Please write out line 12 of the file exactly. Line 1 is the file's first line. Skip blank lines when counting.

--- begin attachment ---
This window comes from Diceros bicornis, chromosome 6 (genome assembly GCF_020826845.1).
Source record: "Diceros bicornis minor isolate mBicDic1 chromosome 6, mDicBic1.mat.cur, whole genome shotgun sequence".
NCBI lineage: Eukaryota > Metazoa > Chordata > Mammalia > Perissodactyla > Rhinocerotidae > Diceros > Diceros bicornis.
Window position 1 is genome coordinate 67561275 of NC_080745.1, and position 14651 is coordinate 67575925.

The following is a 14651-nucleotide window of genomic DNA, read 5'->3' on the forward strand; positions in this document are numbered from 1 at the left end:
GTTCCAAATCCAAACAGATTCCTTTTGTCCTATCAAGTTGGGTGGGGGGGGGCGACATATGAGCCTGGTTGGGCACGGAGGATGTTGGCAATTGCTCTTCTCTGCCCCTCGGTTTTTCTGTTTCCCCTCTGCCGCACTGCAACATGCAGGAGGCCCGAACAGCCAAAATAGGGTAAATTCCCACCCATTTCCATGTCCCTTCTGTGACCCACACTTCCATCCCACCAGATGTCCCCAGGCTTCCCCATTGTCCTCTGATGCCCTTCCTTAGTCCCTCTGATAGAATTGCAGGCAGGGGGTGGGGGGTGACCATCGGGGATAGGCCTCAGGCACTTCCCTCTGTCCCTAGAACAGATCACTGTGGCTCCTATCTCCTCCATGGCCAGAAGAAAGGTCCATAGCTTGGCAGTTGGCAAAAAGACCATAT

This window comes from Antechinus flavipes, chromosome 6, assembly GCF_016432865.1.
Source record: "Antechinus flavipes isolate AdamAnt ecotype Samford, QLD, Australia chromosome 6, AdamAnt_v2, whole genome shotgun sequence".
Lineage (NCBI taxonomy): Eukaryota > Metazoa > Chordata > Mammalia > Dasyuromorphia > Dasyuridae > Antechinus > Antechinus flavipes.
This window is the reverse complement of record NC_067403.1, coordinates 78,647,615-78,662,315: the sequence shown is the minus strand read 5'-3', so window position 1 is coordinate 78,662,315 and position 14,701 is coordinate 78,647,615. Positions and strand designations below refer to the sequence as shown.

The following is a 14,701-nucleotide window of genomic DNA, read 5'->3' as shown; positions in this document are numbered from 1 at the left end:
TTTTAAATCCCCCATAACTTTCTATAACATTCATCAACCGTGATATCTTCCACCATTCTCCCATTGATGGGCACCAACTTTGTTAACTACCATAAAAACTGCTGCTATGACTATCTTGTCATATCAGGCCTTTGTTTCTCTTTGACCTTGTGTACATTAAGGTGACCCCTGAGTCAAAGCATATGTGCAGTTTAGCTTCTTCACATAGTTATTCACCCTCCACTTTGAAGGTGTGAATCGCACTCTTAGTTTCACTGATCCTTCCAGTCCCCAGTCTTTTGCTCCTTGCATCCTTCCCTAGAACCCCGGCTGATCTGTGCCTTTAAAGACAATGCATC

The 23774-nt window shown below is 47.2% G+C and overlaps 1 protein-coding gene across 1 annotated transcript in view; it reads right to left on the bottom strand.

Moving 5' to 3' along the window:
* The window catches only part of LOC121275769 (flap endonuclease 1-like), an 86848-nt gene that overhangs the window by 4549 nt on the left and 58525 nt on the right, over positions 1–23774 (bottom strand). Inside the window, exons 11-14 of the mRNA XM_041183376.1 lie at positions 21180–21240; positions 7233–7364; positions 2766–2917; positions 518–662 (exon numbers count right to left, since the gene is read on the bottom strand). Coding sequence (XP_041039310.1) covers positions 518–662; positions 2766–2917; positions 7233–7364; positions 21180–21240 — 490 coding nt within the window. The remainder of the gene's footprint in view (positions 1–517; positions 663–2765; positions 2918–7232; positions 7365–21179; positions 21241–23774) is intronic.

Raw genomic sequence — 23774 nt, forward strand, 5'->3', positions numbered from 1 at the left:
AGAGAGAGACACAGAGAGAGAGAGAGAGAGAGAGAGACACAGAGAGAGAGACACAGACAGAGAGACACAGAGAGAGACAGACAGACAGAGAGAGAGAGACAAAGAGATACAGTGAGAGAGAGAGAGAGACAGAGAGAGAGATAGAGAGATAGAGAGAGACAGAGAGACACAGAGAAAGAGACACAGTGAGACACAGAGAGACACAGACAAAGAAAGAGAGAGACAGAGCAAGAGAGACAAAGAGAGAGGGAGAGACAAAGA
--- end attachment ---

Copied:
TTTTAAATCCCCCATAACTTTCTATAACATTCATCAACCGTGATATCTTCCACCATTCTCCCATTGATGGGCACCAACTTTGTTAACTACCATAAAAACTGCTGCTATGACTATCTTGTCATATCAGGCCTTTGTTTCTCTTTGACCTTGTGTACATTAAGGTGACCCCTGAGTCAAAGCATATGTGCAGTTTAGCTTCTTCACATAGTTATTCACCCTCCACTTTGAAGGTGTGAATCGCACTCTTAGTTTCACTGATCCTTCCAGTCCCCAGTCTTTTGCTCCTTGCATCCTTCCCTAGAACCCCGGCTGATCTGTGCCTTTAAAGACAATGCATC